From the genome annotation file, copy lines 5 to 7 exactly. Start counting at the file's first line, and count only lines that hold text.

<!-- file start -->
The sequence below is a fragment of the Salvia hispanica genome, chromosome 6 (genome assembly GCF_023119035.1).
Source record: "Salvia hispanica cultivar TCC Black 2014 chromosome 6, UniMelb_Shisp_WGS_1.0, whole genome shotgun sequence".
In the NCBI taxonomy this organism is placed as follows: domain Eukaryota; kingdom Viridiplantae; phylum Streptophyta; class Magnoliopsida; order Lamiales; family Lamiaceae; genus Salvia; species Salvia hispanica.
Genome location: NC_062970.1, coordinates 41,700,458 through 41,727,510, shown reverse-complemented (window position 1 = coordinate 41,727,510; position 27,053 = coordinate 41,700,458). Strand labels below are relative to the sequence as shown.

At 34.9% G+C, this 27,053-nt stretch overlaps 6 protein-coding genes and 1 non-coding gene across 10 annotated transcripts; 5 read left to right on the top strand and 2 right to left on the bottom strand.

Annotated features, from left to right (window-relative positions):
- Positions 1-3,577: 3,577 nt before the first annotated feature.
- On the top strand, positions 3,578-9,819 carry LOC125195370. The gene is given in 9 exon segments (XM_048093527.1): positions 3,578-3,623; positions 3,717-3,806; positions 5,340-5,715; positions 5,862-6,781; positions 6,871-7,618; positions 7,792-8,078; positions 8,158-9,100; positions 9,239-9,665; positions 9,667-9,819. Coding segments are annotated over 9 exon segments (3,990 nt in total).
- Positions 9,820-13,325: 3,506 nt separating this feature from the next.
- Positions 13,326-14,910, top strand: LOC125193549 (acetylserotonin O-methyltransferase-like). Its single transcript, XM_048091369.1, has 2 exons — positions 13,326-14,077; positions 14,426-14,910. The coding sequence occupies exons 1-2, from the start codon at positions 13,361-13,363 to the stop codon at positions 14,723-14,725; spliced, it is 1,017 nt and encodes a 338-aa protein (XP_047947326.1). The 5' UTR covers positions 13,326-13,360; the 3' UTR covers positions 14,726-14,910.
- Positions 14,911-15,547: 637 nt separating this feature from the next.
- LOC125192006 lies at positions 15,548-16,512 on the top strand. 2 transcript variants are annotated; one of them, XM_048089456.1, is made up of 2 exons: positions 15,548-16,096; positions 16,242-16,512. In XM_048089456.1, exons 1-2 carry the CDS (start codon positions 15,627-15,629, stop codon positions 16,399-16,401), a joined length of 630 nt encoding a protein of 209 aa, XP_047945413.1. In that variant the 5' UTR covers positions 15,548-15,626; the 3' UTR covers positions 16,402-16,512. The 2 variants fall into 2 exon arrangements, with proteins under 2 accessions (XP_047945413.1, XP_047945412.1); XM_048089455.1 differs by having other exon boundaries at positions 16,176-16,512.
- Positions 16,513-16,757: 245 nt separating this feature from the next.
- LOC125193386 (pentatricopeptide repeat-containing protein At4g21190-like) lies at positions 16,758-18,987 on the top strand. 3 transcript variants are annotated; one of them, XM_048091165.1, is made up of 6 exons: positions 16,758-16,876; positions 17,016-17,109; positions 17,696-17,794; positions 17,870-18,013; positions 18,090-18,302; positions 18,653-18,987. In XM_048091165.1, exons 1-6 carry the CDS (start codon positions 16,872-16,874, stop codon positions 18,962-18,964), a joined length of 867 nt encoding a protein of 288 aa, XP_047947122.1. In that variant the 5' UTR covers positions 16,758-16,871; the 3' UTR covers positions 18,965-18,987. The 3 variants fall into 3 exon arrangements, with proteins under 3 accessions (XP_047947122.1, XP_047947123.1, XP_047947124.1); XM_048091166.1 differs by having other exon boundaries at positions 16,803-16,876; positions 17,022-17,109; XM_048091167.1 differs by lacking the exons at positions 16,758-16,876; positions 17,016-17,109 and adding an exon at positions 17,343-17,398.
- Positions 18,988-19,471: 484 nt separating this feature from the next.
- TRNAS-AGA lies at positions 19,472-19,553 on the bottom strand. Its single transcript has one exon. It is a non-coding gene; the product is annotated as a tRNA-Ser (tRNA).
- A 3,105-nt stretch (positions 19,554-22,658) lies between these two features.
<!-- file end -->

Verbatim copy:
At 34.9% G+C, this 27,053-nt stretch overlaps 6 protein-coding genes and 1 non-coding gene across 10 annotated transcripts; 5 read left to right on the top strand and 2 right to left on the bottom strand.

Annotated features, from left to right (window-relative positions):
- Positions 1-3,577: 3,577 nt before the first annotated feature.